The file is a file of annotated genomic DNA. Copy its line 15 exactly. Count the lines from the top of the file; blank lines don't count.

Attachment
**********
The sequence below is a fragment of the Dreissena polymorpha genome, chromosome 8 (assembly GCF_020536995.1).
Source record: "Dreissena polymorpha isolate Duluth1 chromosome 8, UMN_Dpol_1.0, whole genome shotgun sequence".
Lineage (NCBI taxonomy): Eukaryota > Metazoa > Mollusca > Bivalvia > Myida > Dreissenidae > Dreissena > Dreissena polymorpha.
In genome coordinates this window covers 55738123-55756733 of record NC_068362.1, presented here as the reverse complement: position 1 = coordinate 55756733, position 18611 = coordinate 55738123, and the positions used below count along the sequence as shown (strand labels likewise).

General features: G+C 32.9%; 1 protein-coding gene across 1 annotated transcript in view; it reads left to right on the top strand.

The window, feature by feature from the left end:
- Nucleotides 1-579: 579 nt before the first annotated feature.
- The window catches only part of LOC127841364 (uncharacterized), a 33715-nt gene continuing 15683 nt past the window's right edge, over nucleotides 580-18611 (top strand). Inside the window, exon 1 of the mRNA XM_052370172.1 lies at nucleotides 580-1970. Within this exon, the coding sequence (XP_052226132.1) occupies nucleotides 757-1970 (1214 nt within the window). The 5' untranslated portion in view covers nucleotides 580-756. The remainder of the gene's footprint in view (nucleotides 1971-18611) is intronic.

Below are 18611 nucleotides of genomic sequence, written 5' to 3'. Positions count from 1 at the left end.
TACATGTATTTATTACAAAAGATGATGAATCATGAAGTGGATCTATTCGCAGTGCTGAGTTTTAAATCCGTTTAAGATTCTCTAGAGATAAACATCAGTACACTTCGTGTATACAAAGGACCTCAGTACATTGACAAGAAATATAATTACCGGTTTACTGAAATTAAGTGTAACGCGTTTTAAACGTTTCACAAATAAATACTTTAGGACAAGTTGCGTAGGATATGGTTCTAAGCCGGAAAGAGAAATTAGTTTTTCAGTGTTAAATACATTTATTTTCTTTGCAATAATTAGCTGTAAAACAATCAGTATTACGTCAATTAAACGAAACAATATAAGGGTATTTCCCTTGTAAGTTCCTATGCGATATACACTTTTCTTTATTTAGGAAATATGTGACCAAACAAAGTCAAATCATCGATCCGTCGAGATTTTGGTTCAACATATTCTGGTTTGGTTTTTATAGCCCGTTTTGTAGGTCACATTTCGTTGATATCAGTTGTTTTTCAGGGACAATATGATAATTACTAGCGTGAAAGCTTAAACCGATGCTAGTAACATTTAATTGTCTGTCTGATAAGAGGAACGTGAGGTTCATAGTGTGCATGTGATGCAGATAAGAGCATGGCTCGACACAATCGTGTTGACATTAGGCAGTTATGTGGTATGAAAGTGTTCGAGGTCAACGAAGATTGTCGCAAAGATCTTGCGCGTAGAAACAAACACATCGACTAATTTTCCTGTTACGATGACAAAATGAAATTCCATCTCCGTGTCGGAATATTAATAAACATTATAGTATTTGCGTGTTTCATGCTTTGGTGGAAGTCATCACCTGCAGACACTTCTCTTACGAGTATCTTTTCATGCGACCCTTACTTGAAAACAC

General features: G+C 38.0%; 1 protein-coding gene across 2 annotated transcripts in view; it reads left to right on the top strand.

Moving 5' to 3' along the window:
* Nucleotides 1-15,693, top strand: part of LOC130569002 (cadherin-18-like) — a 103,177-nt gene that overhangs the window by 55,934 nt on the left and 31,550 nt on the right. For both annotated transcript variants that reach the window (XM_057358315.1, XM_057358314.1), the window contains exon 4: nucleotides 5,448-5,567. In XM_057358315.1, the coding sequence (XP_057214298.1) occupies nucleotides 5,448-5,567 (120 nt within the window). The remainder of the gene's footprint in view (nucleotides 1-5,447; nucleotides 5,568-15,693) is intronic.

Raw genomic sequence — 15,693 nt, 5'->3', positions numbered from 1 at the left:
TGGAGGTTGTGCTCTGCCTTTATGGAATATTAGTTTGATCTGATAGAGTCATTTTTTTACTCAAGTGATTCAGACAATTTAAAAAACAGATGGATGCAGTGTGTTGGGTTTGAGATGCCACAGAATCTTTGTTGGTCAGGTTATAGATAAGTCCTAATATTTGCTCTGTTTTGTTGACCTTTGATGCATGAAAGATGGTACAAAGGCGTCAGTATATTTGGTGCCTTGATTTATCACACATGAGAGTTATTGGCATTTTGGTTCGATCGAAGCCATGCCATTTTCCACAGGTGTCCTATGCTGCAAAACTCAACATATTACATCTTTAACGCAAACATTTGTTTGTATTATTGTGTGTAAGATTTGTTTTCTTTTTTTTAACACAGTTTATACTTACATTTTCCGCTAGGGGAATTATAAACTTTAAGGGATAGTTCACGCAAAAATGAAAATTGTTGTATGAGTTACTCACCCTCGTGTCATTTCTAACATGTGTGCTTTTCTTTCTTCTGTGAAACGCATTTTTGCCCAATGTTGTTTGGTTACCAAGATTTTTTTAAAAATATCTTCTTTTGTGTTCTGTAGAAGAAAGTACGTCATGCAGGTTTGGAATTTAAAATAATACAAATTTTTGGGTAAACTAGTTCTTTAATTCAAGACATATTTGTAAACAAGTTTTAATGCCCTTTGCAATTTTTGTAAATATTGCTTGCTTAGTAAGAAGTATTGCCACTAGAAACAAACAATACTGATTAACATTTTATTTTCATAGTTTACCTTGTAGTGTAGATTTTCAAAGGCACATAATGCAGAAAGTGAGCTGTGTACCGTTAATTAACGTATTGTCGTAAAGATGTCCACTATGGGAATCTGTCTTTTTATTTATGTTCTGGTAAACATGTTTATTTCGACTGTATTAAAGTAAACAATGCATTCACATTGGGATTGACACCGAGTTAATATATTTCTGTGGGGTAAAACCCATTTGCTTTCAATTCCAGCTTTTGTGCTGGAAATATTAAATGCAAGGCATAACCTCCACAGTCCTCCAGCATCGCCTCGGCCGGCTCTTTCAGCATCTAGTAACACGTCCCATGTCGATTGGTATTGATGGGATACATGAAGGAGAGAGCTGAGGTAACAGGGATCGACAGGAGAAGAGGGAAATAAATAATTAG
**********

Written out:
TGGAGGTTGTGCTCTGCCTTTATGGAATATTAGTTTGATCTGATAGAGTCATTTTTTTACTCAAGTGATTCAGACAATTTAAAAAACAGATGGATGCAGTGTGTTGGGTTTGAGATGCCACAGAATCTTTGTTGGTCAGGTTATAGATAAGTCCTAATATTTGCTCTGTTTTGTTGACCTTTGATGCATGAAAGATGGTACAAAGGCGTCAGTATATTTGGTGCCTTGATTTATCACACATGAGAGTTATTGGCATTTTGGTTCGATCGAAGCCATGCCATTTTCCACAGGTGTCCTATGCTGCAAAACTCAACATATTACATCTTTAACGCAAACATTTGTTTGTATTATTGTGTGTAAGATTTGTTTTCTTTTTTTTAACACAGTTTATACTTACATTTTCCGCTAGGGGAATTATAAACTTTAAGGGATAGTTCACGCAAAAATGAAAATTGTTGTATGAGTTACTCACCCTCGTGTCATTTCTAACATGTGTGCTTTTCTTTCTTCTGTGAAACGCATTTTTGCCCAATGTTGTTTGGTTACCAAGATTTTTTTAAAAATATCTTCTTTTGTGTTCTGTAGAAGAAAGTACGTCATGCAGGTTTGGAATTTAAAATAATACAAATTTTTGGGTAAACTAGTTCTTTAATTCAAGACATATTTGTAAACAAGTTTTAATGCCCTTTGCAATTTTTGTAAATATTGCTTGCTTAGTAAGAAGTATTGCCACTAGAAACAAACAATACTGATTAACATTTTATTTTCATAGTTTACCTTGTAGTGTAGATTTTCAAAGGCACATAATGCAGAAAGTGAGCTGTGTACCGTTAATTAACGTATTGTCGTAAAGATGTCCACTATGGGAATCTGTCTTTTTATTTATGTTCTGGTAAACATGTTTATTTCGACTGTATTAAAGTAAACAATGCATTCACATTGGGATTGACACCGAGTTAATATATTTCTGTGGGGTAAAACCCATTTGCTTTCAATTCCAGCTTTTGTGCTGGAAATATTAAATGCAAGGCATAACCTCCACAGTCCTCCAGCATCGCCTCGGCCGGCTCTTTCAGCATCTAGTAACACGTCCCATGTCGATTGGTATTGATGGGATACATGAAGGAGAGAGCTGAGGTAACAGGGATCGACAGGAGAAGAGGGAAATAAATAATTAG